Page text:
• VA Temporary Residence Adaptation (TRA) Grant – These grants are available to veterans who are temporarily living in a family member’s home that requires modifications to meet their needs. To qualify for this funding, you must be eligible to receive the SAH grant or the SHA grant. In addition, you must be temporarily living in a family member’s home.

How to apply for home improvement grants

You can apply for federal home improvement grants for homeowners by contacting your local HUD office or visiting its website. HUD can let you know what grants are available in your area.

The National Residential Improvement Association (NRIA) can also help you find free home repair grants. You have to fill out a questionnaire to see what types of financial aid you qualify for.

Doing research into locally available grants might turn up other options, too. Any grants you find should lay out the application process for you.

When applying for grants for home improvements, be prepared to provide a variety of personal information and documentation. Many grant programs base eligibility on your household income, so have documentation regarding annual income ready to share.

Documentation requirements also vary by grant program. For instance, some grants for home renovations may require documentation regarding disabilities, while others require confirmation that you are a member of a recognized American Indian tribe. Other programs require proof of assets and employment.

How to qualify for home improvement grants

The qualifications for home improvement grants are specific to each grant but are usually very strict.

For example, to qualify for HUD’s HOME Program, the purchase price or after-rehabilitation value of the home cannot exceed 95 percent of the median purchase price in the area for a single-family dwelling. HUD also determines income limits.

To qualify for a VA TRA Grant, you must currently own your home or will in the near future, and you must have a qualifying service-related disability. Some examples of qualifying disabilities include loss of vision in both eyes, loss of limbs and certain severe burns. Each fiscal year, only 120 veterans and service members can qualify for a VA TRA Grant based on the loss of one extremity following September 11, 2001.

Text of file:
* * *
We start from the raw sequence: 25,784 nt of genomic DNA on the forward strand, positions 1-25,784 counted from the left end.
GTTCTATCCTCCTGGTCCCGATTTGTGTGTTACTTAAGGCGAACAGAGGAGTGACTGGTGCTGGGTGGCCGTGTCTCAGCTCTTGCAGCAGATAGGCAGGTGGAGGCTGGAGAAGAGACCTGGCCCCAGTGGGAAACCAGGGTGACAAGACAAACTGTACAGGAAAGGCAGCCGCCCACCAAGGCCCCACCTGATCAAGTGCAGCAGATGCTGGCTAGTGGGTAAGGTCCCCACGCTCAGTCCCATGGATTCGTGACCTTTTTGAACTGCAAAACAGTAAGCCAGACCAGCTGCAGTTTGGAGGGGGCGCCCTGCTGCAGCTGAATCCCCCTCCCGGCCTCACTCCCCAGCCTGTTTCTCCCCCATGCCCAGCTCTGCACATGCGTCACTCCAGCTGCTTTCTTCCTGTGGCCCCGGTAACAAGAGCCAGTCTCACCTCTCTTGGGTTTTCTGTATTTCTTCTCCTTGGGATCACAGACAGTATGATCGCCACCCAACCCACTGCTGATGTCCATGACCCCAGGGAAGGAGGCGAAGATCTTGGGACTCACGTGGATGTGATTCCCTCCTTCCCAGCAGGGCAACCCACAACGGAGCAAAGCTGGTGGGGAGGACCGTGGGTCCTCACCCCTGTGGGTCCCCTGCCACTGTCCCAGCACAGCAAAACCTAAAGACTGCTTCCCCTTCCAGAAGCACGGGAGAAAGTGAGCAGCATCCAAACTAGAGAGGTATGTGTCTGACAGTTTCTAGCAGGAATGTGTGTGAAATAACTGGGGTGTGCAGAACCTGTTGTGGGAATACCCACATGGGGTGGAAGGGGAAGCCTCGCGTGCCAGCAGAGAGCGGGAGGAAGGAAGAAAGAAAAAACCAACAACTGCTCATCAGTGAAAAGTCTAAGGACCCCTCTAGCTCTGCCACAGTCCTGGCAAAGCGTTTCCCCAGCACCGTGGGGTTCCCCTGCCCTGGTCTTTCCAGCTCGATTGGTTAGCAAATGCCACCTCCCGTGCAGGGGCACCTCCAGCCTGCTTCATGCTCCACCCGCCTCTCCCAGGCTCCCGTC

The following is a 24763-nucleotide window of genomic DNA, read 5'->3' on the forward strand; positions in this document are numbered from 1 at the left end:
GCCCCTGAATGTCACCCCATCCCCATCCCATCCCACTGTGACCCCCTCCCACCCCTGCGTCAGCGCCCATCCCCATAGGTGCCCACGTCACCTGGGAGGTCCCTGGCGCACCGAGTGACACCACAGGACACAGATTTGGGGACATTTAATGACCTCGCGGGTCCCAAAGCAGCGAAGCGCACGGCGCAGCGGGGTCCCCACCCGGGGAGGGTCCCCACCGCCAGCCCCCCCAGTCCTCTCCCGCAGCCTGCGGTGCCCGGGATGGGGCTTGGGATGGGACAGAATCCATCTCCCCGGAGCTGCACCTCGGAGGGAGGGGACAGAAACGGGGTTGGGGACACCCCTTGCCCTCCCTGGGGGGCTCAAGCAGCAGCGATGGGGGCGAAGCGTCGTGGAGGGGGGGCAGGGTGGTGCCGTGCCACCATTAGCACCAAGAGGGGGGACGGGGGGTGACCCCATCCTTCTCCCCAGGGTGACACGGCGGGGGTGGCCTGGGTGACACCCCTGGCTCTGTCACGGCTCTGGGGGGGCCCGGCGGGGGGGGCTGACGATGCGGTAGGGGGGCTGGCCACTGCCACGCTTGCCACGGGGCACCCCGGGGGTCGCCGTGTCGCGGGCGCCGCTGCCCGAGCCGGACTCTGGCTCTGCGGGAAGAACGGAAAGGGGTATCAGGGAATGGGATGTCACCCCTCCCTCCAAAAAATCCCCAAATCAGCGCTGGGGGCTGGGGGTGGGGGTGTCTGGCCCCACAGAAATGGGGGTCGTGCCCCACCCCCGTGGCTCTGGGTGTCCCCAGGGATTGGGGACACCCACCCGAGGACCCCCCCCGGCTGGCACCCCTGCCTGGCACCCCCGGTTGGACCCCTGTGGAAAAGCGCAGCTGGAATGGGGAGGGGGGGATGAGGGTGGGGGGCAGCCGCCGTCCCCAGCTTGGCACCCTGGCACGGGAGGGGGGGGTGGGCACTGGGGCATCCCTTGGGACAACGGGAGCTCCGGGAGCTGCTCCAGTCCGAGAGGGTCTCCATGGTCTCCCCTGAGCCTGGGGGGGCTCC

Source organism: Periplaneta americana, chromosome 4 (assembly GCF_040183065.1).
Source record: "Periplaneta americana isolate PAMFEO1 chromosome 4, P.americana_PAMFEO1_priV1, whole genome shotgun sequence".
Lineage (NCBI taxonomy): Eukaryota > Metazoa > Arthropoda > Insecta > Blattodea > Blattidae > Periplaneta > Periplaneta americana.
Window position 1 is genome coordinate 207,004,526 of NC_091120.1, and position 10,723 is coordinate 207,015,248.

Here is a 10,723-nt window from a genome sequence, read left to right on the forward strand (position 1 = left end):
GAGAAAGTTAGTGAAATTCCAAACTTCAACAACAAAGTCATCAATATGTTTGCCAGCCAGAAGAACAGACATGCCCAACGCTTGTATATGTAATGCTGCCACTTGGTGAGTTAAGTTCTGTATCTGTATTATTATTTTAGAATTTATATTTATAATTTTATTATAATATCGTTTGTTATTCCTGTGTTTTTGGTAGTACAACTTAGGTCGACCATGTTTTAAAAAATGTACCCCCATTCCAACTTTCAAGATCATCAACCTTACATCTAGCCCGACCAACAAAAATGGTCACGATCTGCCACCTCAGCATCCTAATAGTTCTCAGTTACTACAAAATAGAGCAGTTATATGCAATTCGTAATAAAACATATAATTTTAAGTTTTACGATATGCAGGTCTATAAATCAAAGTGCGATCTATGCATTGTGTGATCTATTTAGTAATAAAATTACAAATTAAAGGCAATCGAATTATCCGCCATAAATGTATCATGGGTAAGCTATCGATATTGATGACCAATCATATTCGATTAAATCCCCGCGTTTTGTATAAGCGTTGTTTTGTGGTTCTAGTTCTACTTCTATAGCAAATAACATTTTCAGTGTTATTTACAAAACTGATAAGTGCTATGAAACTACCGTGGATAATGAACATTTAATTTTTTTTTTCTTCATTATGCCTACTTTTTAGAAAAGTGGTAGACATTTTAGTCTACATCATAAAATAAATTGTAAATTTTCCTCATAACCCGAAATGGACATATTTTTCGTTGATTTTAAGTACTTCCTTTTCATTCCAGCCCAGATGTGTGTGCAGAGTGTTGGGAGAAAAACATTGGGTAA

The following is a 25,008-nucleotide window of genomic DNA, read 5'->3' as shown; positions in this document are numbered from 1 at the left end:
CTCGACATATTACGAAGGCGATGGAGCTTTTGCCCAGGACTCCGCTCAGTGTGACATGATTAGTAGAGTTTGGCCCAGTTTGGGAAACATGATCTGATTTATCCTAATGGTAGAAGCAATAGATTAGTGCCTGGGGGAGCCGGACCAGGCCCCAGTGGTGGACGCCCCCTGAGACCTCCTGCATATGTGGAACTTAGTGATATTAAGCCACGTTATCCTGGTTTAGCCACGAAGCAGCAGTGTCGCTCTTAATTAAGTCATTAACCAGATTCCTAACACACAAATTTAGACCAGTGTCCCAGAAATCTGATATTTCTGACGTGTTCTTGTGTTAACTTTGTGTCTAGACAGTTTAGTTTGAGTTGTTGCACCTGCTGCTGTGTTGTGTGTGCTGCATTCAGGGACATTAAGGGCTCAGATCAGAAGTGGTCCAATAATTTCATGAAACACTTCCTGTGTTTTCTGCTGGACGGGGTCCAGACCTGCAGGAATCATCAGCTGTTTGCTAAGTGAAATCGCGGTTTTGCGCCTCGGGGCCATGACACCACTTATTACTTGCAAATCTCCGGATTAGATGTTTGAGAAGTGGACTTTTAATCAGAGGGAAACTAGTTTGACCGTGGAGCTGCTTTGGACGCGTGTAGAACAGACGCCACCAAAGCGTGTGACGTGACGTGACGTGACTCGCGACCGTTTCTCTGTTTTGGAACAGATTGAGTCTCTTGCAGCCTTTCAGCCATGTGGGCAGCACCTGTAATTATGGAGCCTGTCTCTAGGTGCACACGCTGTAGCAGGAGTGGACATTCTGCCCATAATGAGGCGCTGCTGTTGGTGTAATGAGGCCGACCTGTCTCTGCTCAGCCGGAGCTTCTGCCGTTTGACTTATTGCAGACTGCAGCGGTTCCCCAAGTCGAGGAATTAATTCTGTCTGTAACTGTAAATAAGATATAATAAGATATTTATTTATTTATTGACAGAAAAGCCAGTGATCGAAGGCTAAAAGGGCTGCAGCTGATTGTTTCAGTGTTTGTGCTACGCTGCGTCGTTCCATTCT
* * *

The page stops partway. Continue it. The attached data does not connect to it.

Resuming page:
Check the specific eligibility guidelines for the grant you want to apply for to see if you qualify.

What other forms of financial assistance are available for home improvements?

If you’re not eligible for home improvement grants for homeowners but still can’t afford to make the repairs on your own, consider these alternatives:

  • Low-cost loans: Some organizations, such as the USDA and HUD, also offer affordable loans to lower-income homeowners. Keep in mind, unlike grants, you’ll need to repay the loan over time.
  • Tax credits: You can use tax deductions in home improvement costs as a credit against taxes when you sell your home or if you work from your home and make repairs to your home office. However, they are not normally deductible as personal expenses.
  • Cash-out refinance: A cash-out refinance lets you turn some of your home equity into cash that you can use for other purposes, including home improvements. In some cases, the interest on these loans is tax-deductible if used for a capital home improvement. Another perk is that cash-out refinance rates are usually lower than rates for other types of loans. Just keep in mind that you’ll be increasing your mortgage balance and potentially the length of your loan term.
  • Weatherization Assistance Programs: Administered by the U.S. Department of Energy (DOE), these grants help low-income households increase their home’s energy efficiency. State and local governments distribute the funds. To apply, contact your state weatherization agency; an interactive map with contact information for each state agency is available on the DOE website. Households at or below 200 percent of the poverty income guidelines are eligible for weatherization services. Additionally, households receiving Supplemental Security Income or Aid to Families with Dependent Children may also qualify.